Dutch oven cooking with a tri-pod

Dutch oven cooking with a tri-pod

Dutch oven cooking on campfire flames

Dutch oven cooking on campfire flames

Dutch oven cooking with a "keyhole" campfire layout

Dutch oven cooking with a "keyhole" campfire layout

Over-the-flames cooking – for cooking and heating foods

Using your Dutch oven to cook over or in the flames is just like cooking something on the burners of your stove. You are using the campfire to heat your food until it is cooked or hot. This method is as simple as just setting your Dutch oven directly on the campfire, on a cast iron grill, or hanging it over the fire with a tripod. (pictured on right). You see this method a lot in chuckwagon cooking scenes in old Western movies. Other than just keeping a good fire going, there are no special techniques involved.Just keep campfire safety in mind when working over flames.

Hot Coals cooking – for slower cooking and baking foods Cooking with the coals, on the other hand, does require a little more thought, especially about how to layout your campfire. The most efficient method is to make a “keyhole” campfire. The layout looks just like its name, a keyhole, the main fire is a big circle, or campfire ring, with a smaller area of just coals pulled out from one edge of the circle forming the keyhole look.

Season your Pre - Seasoned Cast Iron Cookware

Just a short note about seasoning your pre - seasoned cast iron cookware sets. One of the benefits of the Lodge Logic cast iron cookware is that it is Pre-Seasoned at the factory, which means you can use it to cook right out-of-the-box. But like aficionados of anything will tell you, it's just not the same until you do it yourself. Let's take a look at seasoning your cast iron cookware so YOU know it's been done right.

Basic steps to season your cookware:

  1. remove all labels and wash with warm water and mild dish soap*
  2. heat your item until it is warm to the touch, but not too hot to handle
  3. smear all surfaces with Crisco or lard, (or vegetable oil, if you must)
  4. place in 300 degree oven, upside down, for one hour **
  5. remove from oven, wipe off any excess oils, store with paper towel or cloth between lid and pot (for airflow)

* after seasoning, never clean with soap again

** turn on your vent fan, things will get smokey

Below is a video demonstration.

How to Season Cast Iron Cookware Video

Campfire Dutch oven main courses

Campfire Dutch oven main courses

Dutch oven campfire meals

Dutch oven campfire meals

Campfire Cooking – Old Favorite Outdoor Dutch Oven recipes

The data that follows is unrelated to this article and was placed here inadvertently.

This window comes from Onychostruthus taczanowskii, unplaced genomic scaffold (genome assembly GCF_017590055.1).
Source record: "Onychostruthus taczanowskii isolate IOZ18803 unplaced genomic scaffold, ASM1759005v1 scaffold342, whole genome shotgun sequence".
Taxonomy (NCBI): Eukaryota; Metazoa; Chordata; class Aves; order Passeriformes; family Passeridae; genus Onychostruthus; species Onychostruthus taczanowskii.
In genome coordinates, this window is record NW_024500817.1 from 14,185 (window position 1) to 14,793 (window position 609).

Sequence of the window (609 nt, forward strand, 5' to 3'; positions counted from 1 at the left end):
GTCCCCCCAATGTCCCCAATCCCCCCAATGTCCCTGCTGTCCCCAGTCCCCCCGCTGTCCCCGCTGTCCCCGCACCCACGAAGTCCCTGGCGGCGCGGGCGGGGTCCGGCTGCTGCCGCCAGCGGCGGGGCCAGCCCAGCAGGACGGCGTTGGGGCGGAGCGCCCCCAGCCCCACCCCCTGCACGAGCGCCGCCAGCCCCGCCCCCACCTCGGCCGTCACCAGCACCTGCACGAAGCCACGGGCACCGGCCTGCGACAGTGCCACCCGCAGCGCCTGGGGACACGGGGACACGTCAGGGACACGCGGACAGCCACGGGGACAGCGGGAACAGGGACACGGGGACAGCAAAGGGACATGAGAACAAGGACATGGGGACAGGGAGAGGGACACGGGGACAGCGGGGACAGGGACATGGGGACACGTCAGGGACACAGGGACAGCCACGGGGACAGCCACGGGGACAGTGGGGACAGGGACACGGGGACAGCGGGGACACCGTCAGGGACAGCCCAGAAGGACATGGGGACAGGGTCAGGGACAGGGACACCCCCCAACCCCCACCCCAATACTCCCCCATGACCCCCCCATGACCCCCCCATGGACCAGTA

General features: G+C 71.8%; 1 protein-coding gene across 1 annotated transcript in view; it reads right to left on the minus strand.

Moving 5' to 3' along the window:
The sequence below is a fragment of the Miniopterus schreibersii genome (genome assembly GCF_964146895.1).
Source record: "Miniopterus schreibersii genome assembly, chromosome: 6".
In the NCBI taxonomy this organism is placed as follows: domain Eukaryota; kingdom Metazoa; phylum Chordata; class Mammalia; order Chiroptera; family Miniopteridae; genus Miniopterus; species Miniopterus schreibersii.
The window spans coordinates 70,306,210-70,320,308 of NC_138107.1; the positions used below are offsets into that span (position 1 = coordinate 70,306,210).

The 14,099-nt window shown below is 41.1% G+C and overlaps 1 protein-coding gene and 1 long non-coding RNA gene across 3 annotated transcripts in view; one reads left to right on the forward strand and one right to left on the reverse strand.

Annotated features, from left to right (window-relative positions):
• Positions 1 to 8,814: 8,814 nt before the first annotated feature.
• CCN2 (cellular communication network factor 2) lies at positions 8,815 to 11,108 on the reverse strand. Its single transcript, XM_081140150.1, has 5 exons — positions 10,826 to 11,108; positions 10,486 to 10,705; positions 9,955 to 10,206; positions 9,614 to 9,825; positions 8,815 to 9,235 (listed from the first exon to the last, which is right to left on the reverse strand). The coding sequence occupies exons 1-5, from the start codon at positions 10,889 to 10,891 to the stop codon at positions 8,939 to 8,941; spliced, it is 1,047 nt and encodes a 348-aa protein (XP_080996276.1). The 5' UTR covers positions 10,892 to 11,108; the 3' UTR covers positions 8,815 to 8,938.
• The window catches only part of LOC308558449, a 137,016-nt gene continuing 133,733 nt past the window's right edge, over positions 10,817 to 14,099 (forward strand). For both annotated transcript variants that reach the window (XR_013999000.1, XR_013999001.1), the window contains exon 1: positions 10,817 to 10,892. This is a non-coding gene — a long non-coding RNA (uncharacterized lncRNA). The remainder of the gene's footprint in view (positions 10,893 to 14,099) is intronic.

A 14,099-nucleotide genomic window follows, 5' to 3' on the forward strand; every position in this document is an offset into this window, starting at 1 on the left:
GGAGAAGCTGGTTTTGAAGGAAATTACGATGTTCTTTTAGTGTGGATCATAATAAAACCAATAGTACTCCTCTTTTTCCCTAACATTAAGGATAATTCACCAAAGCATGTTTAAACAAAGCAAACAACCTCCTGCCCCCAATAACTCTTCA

Cooking with an outdoor Dutch oven is so easy that anybody can do it. From breakfast to dinner, main course to desert, or breads and pies, you can do it all with a cast iron Dutch oven. But like anything else, to do it well requires a few tips and tricks. Good Dutch oven campfire recipes are sometimes guarded like state secrets. Everybody has their favorites, and it seems like everybody is also publishing books or articles about Dutch oven recipes.

I’m going to give you my favorite Boy Scout campfire desert, for the rest you’re on your own to Google to your heart’s desire

This old-time favorite was a “required-dish” on our Boy Scout camp-outs:

The Devil’s Cherry Cobbler – a 1-step, 1-pot desert


  • 2 - boxes Devils Food cake mix
  • 3 - 22oz cans cherry pie filling
  • 1 – 20oz bottle Dr. Pepper
  • 1 - stick butter


  1. Open Dr. Pepper several hours early so carbonation fizzes out, you don’t need it.
  2. pour cans of cherry pie filling into Dutch Oven
  3. pour approx. ½ bottle Dr. Pepper over cherries
  4. drink ½ bottle Dr. Pepper, it’s not needed for recipe
  5. pour dry cake mix over contents of Dutch oven
  7. slice butter stick into patty pieces and lay around on top of dry cake mix
  8. Place on medium bed of hot coals and cover lid with layer of hot coals

Cook time:

Approx. 40 minutes, after 20 min. rotate lid ¼ turn one way, and rotate pot ¼ turn other way.

After 40 minutes test with clean twig*. If it comes out dry, it’s done. *(must use a twig to test, otherwise it’s not a campfire recipe)

The end result will be a delicious true campfire cobbler that will serve approx. 15 people. And I bet most of them will be asking for seconds.

Print this recipe:    Microsoft Word doc   or   PDF